Author Archives: clasberkeley

Not Your Typical Food Conference: A Reflection on the Biomigrations Conference

By Jesús I’x Nazario, Dhruv Patel, and Irene Farah Rich or poor, Black, brown, or white, we all need to eat to survive. But food’s enduring presence does not insulate it from the systemic biases that plague our society. Although … Continue reading

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Moral Licensing and Impunity: Reflections on Colombian Security Sector Narratives

By Alejandra Ortiz Ayala On March 18, 2019, I was doing fieldwork for my Ph.D. research at Colombia’s Escuela Superior de Guerra (Superior School of War), a military academy for training high-ranking officers. That day, The New York Times published … Continue reading

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Title 42 Continues, and So Does the Suffering at the Border

By Katie Sharar Over the past year, the most salient political reality of U.S. border and migration policy is Title 42. This policy, enacted by the Trump administration in March 2020, invokes a 1944 public health statute to close the … Continue reading

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Latinos on Mars

By Milo Buitrago-Casas Worldwide press headlines announced the successful landing of NASA’s Perseverance Rover on the Red Planet a few weeks ago. This landing marked a new milestone for investigating Mars’ capability for supporting life (as we know it), exploring … Continue reading

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Qo xnaq’tzan tuj tzalajb’il tu’ntzan tjaw ch’iw qchwinqlal: We teach with happiness for a better future

By Henry Sales and Tessa Scott Henry Sales: My name is Henry Sales and I am from a small town in the highlands of Guatemala called San Juan Atitán. I grew up with the name Mintz, a name that was … Continue reading

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Public and Intimate Performances of Gendered Violence: HerStory of Feminicide in Ciudad Juárez

By Laila Espinoza There is a city on the other side of the U.S.-Mexico border where over 3,000 girls and women have gone missing since 1993, and 913 women have been reported murdered since 2010. This city is Ciudad Juárez, … Continue reading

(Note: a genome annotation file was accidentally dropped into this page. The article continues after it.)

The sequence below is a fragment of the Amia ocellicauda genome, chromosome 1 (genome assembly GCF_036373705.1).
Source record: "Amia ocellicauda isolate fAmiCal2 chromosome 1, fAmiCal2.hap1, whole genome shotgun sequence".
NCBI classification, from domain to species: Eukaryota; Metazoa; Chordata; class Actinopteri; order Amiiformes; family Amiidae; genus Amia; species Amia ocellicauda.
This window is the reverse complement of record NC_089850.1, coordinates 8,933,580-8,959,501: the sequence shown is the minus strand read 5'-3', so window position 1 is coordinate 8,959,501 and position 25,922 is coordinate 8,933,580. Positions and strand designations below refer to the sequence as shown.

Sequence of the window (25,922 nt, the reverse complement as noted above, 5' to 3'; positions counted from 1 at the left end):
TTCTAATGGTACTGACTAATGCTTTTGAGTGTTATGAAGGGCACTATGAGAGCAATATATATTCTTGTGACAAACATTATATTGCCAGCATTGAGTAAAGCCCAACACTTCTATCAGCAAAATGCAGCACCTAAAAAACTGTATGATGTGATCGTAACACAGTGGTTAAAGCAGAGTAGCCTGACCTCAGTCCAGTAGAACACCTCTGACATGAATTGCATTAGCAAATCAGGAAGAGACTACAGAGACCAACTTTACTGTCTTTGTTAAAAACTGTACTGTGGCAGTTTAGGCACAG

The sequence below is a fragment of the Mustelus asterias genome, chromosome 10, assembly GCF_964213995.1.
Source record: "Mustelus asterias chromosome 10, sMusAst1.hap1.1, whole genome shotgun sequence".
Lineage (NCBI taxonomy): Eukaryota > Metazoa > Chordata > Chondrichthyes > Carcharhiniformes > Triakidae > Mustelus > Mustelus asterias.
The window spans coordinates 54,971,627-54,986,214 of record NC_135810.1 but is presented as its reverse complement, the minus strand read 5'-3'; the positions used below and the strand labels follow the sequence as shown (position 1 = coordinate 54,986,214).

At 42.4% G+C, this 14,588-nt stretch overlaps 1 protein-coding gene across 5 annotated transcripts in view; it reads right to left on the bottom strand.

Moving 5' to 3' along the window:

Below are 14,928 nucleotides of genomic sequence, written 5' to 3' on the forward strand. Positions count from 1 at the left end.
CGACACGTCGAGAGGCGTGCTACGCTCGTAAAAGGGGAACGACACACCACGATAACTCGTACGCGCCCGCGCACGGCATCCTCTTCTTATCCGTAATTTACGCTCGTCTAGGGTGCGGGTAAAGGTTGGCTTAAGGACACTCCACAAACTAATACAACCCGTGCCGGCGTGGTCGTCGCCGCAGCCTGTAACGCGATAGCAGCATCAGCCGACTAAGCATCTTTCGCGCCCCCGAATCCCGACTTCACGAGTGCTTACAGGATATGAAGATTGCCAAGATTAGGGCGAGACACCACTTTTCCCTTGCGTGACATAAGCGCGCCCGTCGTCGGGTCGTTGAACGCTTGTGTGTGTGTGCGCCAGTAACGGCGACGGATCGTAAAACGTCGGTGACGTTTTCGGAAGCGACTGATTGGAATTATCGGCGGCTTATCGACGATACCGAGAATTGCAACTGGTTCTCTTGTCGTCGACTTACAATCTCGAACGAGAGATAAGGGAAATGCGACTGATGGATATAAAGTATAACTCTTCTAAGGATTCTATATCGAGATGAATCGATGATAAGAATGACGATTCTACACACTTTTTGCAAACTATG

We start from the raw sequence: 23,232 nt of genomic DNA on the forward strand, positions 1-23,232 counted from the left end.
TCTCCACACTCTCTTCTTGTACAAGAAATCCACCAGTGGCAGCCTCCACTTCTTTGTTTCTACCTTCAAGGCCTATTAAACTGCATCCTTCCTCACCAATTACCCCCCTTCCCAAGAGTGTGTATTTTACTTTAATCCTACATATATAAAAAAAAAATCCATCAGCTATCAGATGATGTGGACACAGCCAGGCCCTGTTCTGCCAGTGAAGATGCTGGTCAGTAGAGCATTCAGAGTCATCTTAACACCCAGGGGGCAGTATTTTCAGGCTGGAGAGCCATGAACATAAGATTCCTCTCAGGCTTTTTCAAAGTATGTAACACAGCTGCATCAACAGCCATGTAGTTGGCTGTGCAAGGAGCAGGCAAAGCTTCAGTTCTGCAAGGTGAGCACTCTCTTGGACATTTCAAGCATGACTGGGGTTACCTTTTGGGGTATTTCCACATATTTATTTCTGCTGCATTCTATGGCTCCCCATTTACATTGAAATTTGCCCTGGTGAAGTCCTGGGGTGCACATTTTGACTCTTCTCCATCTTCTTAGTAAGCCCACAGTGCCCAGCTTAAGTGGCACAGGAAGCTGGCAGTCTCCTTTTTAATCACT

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Song: Niahciz (Nahuatl for: I will arrive)

By Ever Reyes First Chorus: The Past The warm grains of sand swish under our feet as we walk through the New Mexico desert. My grandfather kneels next to me as his hands wrap around a dry weed. This memory … Continue reading

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Decentering Colonial Languages as a Pathway to Delight

By Julia Nee As an undergraduate student at the University of Chicago, I had always thought that when I studied abroad in Mexico, it would be to practice my Spanish – not any other language. Mexico was one of the … Continue reading

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Bolsonaro’s Response to Covid-19: The Political Tools of Inaction, Obstruction, and Blame

By Elize Massard da Fonseca and Andreza Davidian Brazil has been one of the countries most affected by Covid-19. Since the beginning of the pandemic, President Jair Bolsonaro has taken controversial measures to obstruct a coordinated response, adopted a denialist … Continue reading

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An unexpected landslide in Chile: 78.27% versus 21.73%

By Enzo Nervi Despite the expected triumph of approving replacing Chile’s constitution, everyone was surprised by the overwhelming margin of victory: 78.27% voted “approve,” to proceed with the process, against 21.73% who voted to “reject” an attempt. It was to … Continue reading

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